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and if I want too many things
don’t you know that
I’m a human being

- New York Dolls

So, it’s been a while. I was meaning to post a follow-up to the free screening that closed out the Shooting Down Pictures project. But one thing happened after another to forestall my bringing due closure to this grand, 3-year venture in film blogging and canonic completism. First, it took me a couple of days to get over the hangover of that evening caused by an after-party involving several hours of drinking and karaoke singing of album rock standards. Then, I quit my job and spent the summer in a mythical land where WordPress is blocked (I could only wish that all the spammers who post junk messages on this blog could be sequestered in that country…).  Then I returned Stateside and entered a completely new routine of blogging for a new site, working as an ambassador for Chinese indie cinema and taking what little time remained to edit my own film. And so here we are, two days into the new year. All this time this blog has been lingering in the back of my mind like an old friend I’ve been meaning to check in with but never get around to, which further compounds the feelings of procrastinatory guilt accumulating over what is surely a simple exercise. So at last… let’s do this.

As for that screening, it went well – good turnout of mostly familiar faces, friends and cinephiles who either wanted to celebrate a significant passage in my personal life as a movie lover, or just wanted to see what the delectable images of Terence Davies’ The Long Day Closes looked like projected on a big screen off a mediocre DVD. Fearing collective disappointment from the crowd, I started off with a choice passage from Freddy Got Fingered to put things in perspective: at least we weren’t watching that (though a couple wiseacres seemed disappointed).

I still haven’t done a proper post mortem on what it is that I got from Shooting Down Pictures. One of my biggest supporters in this project, Michael Baute, asked me this question several months ago, and I still feel that I owe him a response (as well as a completed version of the video essay on the exquisite film Under the Bridges that I started with him and Ekkehard Knoerer 20 months ago[!!!]). Michael specifically asked me what it taught me about film canons, to which I don’t have a very positive response. As I became more familiar with the breadth and depth of cinema through time, place and genre, the 1000 films on the They Shoot Pictures list seemed increasingly incomplete, insufficient and misrepresentative as a canon. At this point I’m not even sure how good of a starting point it would be for someone wanting to educate themselves about cinema. On the one hand it’s good to have a basic, common vocabulary of films that represent cinematic concepts and values everyone should understand. But when one considers all that’s missing…

I’ve expressed my misgivings a few times on this space, pretty much with every update to the TSPDT list, most recently here. At one point I thought it might be worth trying to organize a coordinated effort to reform the TSPDT list, but then I realized that, to see my point through about championing alternative cinemas, it’s better to just abandon the canonical framework altogether. And that’s pretty much what I’ve done since film #1000. I was expecting to start delving more intensively into favorite auteurs, as some of my colleagues have done, but I haven’t. I’ve only watched about 100+ films this year, half of which are Chinese independent films unfamiliar to most people (something I’m working to rectify on another site, one of two that have effectively replaced this blog as the location of my online editorial activity). Perhaps it’s fitting that my work at dGenerate seeking and promoting great unsung Chinese indies has more or less replaced the time I’d spend hunting down the remaining titles of the TSPDT canon.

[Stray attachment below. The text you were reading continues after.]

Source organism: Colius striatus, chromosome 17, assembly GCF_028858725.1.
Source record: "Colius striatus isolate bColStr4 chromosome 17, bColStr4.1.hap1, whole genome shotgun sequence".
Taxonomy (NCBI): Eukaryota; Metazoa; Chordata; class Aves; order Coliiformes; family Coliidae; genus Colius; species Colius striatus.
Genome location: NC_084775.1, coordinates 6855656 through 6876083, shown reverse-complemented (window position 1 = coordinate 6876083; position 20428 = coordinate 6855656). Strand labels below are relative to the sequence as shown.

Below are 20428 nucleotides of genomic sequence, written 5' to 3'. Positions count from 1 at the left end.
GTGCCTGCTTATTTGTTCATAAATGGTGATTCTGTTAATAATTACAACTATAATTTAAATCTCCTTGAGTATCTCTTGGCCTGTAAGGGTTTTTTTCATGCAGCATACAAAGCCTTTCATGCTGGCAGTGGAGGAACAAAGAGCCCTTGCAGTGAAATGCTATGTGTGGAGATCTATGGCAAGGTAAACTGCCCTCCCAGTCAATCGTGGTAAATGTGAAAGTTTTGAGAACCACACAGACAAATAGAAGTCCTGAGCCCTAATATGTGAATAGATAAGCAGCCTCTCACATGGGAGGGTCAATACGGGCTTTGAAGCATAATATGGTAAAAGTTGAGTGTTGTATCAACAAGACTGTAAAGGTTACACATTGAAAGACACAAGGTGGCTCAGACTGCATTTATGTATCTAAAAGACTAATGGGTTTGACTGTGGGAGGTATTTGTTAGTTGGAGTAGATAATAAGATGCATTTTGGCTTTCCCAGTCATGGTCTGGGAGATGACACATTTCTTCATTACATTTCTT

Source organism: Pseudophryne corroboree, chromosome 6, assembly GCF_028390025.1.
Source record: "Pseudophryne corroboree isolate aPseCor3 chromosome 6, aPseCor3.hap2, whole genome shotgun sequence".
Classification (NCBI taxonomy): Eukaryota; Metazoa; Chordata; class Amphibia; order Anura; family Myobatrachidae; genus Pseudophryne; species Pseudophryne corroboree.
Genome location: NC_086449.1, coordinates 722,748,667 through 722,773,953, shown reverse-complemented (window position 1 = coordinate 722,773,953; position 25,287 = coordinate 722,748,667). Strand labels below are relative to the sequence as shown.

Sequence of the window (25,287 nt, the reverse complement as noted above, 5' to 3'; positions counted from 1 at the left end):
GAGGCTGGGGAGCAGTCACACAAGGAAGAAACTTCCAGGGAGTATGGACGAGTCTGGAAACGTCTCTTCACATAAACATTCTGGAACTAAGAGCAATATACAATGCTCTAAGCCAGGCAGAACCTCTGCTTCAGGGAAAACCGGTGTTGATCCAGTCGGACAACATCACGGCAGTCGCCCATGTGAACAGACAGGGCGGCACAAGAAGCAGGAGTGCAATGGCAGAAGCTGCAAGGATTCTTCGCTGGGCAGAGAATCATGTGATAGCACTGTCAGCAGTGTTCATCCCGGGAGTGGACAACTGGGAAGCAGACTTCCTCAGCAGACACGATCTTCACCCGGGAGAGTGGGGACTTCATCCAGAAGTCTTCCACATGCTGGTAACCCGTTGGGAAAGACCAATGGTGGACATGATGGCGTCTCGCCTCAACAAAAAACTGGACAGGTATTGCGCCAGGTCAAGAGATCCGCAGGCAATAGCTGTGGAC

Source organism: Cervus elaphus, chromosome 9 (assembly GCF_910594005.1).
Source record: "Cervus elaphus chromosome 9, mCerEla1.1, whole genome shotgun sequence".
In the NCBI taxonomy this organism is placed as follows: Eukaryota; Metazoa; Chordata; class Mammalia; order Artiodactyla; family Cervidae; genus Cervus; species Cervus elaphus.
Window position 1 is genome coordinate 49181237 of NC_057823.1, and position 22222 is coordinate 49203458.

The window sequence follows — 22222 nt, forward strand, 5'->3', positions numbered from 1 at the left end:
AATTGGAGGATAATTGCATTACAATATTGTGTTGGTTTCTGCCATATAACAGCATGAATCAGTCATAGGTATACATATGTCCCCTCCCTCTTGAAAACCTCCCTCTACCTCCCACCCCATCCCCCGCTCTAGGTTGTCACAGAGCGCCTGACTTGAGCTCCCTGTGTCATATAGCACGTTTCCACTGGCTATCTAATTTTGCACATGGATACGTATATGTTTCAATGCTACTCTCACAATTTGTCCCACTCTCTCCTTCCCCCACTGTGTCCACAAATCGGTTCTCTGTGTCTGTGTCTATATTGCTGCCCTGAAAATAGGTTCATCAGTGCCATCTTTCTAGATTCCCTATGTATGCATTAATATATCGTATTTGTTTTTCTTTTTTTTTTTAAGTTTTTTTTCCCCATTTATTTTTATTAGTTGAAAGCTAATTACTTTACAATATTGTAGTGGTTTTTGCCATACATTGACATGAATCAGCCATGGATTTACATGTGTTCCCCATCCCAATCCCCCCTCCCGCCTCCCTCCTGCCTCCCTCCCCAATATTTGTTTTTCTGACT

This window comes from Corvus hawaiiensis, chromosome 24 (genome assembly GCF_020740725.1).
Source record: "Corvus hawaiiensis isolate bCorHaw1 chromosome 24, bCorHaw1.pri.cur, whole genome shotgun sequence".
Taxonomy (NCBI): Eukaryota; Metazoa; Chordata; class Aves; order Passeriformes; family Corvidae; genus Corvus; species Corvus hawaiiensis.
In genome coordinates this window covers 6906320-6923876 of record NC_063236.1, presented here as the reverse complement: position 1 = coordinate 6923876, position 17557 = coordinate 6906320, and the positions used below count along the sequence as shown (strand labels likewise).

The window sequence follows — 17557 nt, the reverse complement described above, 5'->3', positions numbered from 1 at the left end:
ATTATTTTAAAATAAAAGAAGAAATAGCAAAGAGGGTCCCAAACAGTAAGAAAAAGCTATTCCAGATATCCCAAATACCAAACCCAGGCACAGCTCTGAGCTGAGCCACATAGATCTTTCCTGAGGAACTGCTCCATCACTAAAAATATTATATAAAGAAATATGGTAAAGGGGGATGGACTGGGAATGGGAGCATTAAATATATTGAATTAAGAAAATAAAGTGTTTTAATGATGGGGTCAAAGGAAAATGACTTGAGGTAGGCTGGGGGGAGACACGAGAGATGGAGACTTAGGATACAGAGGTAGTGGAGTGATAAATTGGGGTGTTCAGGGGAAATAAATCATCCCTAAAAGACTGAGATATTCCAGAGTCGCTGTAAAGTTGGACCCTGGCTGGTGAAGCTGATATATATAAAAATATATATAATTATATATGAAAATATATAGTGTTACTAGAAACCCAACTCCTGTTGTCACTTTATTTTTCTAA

It goes without saying that I grew immensely from all the time and energy I put into this blog. Despite my gripes with the canon’s limitations, I got to indulge in a fair amount of eclecticism, confronting films I’d never heard of or otherwise would never pursue. (On the other hand, I wonder if it made my tastes too broad so as to be indistinct; I’ve been thinking a lot lately about the necessity of fixation as a distinguishing factor in developing a personality and a voice.) I developed my critical senses (or are they sensibilities?): concise observation, avoiding summarizing and just getting to the most interesting pockets of activity in a film, and offering context (social/historical/cultural) when illuminating. It got me a brief but rewarding stint with Time Out New York, a gig that intensified the punchiness in my writing at 225 words a pop. But for all my growth as a critic, I’m just another voice in a crowded field of online wordslingers.  So I guess my point of differentiation is in making videos. At least that’s what I’m told helped me get my current film critic gig (more on that in a bit), and so I’ve come around to realize that this may be the métier I need to stick with. At least it’s something that redeems all those years toiling as a self-taught filmmaker.

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The dream hasn’t died, though. I spent the summer in China working on my own documentary project, retracing my steps as a teacher from 12 years ago and reconnecting with several of my old students to see what they’ve done with their lives since. You can read all about it here, though it helps if you can read Chinese (or just copy and paste into Google Translate and marvel at the amusing garble that emerges). It was an amazing four months, almost a time out of time. I saw China at its extremes of wealth and poverty, booming cities and desolated farmlands, and my students at various stations in between, all pursuing their dreams just as it was my dream to immortalize their endeavors. I had a terrific host: Jian Yi, whose film Super Girls! is distributed by dGenerate, and who has set up his own center for cultural and social projects in the small, inland city of Ji’an, where I used to teach. This sort of cultural literacy and preservation work is quite rare in China outside of the major cities, and is desperately needed when present generations are consumed with a disposable culture driven by commercialism. His work touches many lives and is inspiring to behold.